The Coronavirus (COVID-19) attacks the lungs and respiratory system and is especially dangerous for people with compromised immune systems, including cancer patients. Many cancer patients may wonder if they should get vaccinated and have concerns about safety. While every cancer patient must first consult with their oncologist about whether or not the COVID-19 vaccine is right for them, it is not a live vaccine and should be generally safe to take, even for those in active cancer therapy.
From the outset of the COVID-19 pandemic, there was a rush to develop a vaccine. Currently, the United States has three vaccines approved under emergency use authorization (EUA). All three are highly effective against the original strain of COVID-19, with different rates of efficacy against new variants of the virus.
All vaccines work by providing the immune system with antibodies to quickly fight and kill the virus. Some vaccines contain changed versions of live viruses that cause diseases; however, none of the COVID-19 vaccines contain live viruses, which could be unsafe for cancer patients and others with weakened immune systems.
These three vaccines use different methods to build immunity to COVID-19. One vaccine uses an adenovirus to deliver a piece of DNA from the COVID-19 spike protein into the body. The presence of the DNA segment causes cells to make harmless versions of the spike protein, inducing the body’s immune response. As with any vaccine, a vaccinated person is now ready and able to fight future exposure to the virus. By contrast, the other two vaccines work using messenger RNA. This molecule contains instructions for making harmless versions of the spike protein. Once vaccinated, the body’s cells make copies of the fake spike protein, which triggers the immune response.
A person with a compromised immune system such as someone with cancer may not have as strong a response as someone with an intact immune system.
Common side effects of the COVID-19 vaccines may include:
Many people report these symptoms after their second dose of the vaccine, and typically, they subside after a few days. It is important for cancer patients to be aware of the possibility of enlarged lymph nodes in the neck or underarm regions after vaccination so that they do not mistake this side effect for a sign of cancerous growth. Swollen or enlarged lymph nodes may feel sore for several weeks but usually resolve on their own. Anyone with swollen lymph nodes who does not see improvement three to four weeks after the second dose of vaccine should consult a doctor.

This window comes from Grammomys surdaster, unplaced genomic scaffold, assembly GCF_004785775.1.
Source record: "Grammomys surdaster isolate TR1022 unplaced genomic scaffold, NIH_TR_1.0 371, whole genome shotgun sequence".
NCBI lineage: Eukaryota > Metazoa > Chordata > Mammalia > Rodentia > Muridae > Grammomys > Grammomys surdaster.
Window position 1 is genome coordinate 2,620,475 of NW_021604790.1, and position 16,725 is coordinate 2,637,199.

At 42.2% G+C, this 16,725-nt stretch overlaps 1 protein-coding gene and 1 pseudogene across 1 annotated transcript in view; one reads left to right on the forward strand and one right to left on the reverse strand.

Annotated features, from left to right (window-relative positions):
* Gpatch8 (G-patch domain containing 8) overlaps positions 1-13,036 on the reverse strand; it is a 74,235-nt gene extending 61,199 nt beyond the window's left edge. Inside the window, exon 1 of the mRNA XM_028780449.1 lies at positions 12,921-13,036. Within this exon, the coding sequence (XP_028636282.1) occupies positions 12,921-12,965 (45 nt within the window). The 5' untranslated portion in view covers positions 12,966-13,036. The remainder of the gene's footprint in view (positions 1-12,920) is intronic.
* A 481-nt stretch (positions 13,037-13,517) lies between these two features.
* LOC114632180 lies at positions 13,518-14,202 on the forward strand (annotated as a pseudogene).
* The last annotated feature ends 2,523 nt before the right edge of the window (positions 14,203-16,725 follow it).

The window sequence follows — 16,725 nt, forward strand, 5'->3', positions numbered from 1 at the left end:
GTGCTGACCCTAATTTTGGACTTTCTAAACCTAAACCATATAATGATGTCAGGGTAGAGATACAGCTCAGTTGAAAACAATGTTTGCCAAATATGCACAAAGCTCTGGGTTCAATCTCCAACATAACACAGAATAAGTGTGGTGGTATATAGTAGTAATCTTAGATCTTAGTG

Most experts recommend that patients with cancer get whichever vaccine is available to them. While there is no data yet to show how vaccines affect cancer treatment, it is anticipated that the arrival of the one-dose vaccine could be a boon for cancer patients. The one dose delivery provides immunity faster and eliminates the possibility of the second dose conflicting with cancer treatment schedules. A patient awaiting chemotherapy or surgery might have to delay treatment in order to have two vaccine doses 21 or 28 days apart.
People with mesothelioma are at risk for developing a severe form of COVID-19, so it is important that they get vaccinated after checking with their medical provider. Even patients undergoing treatment are advised to get vaccinated. According to the Mesothelioma Applied Research Foundation, people receiving mesothelioma immunotherapy should get vaccinated as should those who are receiving immunotherapy drugs that are still in the clinical trial phase.
Mesothelioma is a solid tumor, and the National Comprehensive Cancer Network (NCCN) recommends that patients with solid tumors get vaccinated as soon as possible. Surgery patients should plan to get the vaccine for a few days before or after any operation.
After being vaccinated, safety precautions, such as mask wearing and frequent handwashing, still need to be practiced diligently. To stay safe, everybody should continue to reduce face-to-face interaction, wear masks, wash hands frequently, and practice social distancing.
If one was recently diagnosed with mesothelioma, they may have legal options available to them. A lawyer will help with their client’s asbestos exposure history and determine if they are eligible for compensation.
The COVID-19 vaccines are recommended for mesothelioma patients, but victims may need legal recourse for recovery. If you have mesothelioma, a Georgetown mesothelioma lawyer at Jacobs & Crumplar, P.A. can help you. This type of complex litigation needs a dedicated legal team who will thoroughly investigate your claim to get you the compensation you deserve. Call us at 302-656-5445 or contact us online for a free consultation. We have offices in Wilmington and Millsboro, Delaware, and we proudly serve clients throughout Dover, New Castle County, and Sussex County.